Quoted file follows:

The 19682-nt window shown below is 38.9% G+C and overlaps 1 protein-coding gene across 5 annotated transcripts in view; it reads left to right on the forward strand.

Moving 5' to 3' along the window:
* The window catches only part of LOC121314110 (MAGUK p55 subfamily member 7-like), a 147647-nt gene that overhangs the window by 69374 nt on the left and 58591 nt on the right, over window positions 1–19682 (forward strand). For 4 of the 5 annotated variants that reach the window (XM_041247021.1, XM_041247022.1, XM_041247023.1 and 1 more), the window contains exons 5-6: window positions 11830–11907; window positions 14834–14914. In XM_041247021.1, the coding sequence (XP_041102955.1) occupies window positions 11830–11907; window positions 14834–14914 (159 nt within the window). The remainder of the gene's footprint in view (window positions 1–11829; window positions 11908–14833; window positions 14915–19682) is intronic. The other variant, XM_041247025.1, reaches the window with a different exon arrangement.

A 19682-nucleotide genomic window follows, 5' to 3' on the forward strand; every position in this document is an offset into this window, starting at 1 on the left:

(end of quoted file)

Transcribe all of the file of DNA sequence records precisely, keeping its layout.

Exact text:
The 19682-nt window shown below is 38.9% G+C and overlaps 1 protein-coding gene across 5 annotated transcripts in view; it reads left to right on the forward strand.

Moving 5' to 3' along the window:
* The window catches only part of LOC121314110 (MAGUK p55 subfamily member 7-like), a 147647-nt gene that overhangs the window by 69374 nt on the left and 58591 nt on the right, over window positions 1–19682 (forward strand). For 4 of the 5 annotated variants that reach the window (XM_041247021.1, XM_041247022.1, XM_041247023.1 and 1 more), the window contains exons 5-6: window positions 11830–11907; window positions 14834–14914. In XM_041247021.1, the coding sequence (XP_041102955.1) occupies window positions 11830–11907; window positions 14834–14914 (159 nt within the window). The remainder of the gene's footprint in view (window positions 1–11829; window positions 11908–14833; window positions 14915–19682) is intronic. The other variant, XM_041247025.1, reaches the window with a different exon arrangement.

A 19682-nucleotide genomic window follows, 5' to 3' on the forward strand; every position in this document is an offset into this window, starting at 1 on the left: